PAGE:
HEADED IN THE WRONG DIRECTION : Chet Forte, Former Award-Winning Director of ‘Monday Night Football,’ Says Longtime Gambling Addiction Is Why He’s Unemployed, in Debt and Facing a Possible Prison Term


By all accounts, Chet Forte knew a lot about directing sports telecasts. Directing his life was another matter.

Forte, the longtime director of “Monday Night Football,” was paid well--reportedly as much as $500,000 a year. He lived in the fashionable area of Saddle River, N.J., in a six-bedroom, seven-bathroom home appraised at $1.5 million.

But he has lost everything--his money, his home and his dignity. He has no income, no assets and debts of about $1 million.

Forte’s home was auctioned last month for $908,000 to help satisfy creditors. A few days later, his Mercedes-Benz was repossessed.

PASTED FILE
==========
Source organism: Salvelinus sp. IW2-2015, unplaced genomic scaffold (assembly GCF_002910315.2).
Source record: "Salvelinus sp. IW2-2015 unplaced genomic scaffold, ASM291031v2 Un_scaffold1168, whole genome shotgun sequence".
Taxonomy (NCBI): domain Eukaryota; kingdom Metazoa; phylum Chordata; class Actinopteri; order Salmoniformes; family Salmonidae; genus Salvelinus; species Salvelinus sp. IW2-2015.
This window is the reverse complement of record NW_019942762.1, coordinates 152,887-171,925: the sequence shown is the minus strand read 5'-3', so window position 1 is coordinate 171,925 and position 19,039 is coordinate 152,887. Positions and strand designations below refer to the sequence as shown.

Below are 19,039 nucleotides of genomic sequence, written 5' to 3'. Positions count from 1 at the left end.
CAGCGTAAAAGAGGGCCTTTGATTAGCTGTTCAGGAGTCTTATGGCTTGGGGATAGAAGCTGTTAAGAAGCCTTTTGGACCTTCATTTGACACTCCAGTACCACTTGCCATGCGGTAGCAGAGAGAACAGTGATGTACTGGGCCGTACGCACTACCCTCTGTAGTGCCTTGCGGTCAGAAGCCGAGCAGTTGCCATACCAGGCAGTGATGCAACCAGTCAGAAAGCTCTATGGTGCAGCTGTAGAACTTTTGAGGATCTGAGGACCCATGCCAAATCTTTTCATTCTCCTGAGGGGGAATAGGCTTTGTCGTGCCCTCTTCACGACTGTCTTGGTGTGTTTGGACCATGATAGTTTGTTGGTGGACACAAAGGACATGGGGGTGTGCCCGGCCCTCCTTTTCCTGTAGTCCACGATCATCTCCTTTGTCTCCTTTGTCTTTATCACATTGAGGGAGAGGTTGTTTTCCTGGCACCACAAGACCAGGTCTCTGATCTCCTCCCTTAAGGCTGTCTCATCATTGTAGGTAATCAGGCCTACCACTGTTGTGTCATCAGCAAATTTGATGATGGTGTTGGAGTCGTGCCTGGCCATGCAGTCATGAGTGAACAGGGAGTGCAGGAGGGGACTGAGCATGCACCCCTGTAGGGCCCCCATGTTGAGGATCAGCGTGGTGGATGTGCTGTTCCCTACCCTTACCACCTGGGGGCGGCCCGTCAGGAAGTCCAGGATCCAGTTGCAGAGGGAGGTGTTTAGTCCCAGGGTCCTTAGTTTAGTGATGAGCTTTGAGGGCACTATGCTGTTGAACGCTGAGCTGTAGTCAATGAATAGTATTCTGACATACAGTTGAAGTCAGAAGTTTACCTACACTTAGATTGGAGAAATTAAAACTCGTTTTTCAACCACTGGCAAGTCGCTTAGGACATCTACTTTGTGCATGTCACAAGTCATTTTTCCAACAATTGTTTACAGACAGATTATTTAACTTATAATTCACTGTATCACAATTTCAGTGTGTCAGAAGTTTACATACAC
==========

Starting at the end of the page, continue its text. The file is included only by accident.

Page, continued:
Fulvio Chester Forte Jr., 54, says he was a compulsive gambler.

“Everybody at ABC knew he was a compulsive gambler,” said Howard Cosell, Forte’s friend and former co-worker. “But there was nothing anybody could do to get him to stop.”

Now, Forte has major legal problems and is facing a possible prison term.

Indicted April 27, Forte is charged with fraudulently misrepresenting his finances on loan applications to four banks and mortgage companies in 1985 and ’86. The 19-page indictment alleges that Forte got $1.47 million in loans through applications that overstated his assets and understated his liabilities.


He also is charged with failing to file a personal income tax return for 1987.

Forte, free on a $500,000 bond co-signed by a relative, appeared in a federal court in Camden, N.J., on May 11 for arraignment. He pleaded not guilty.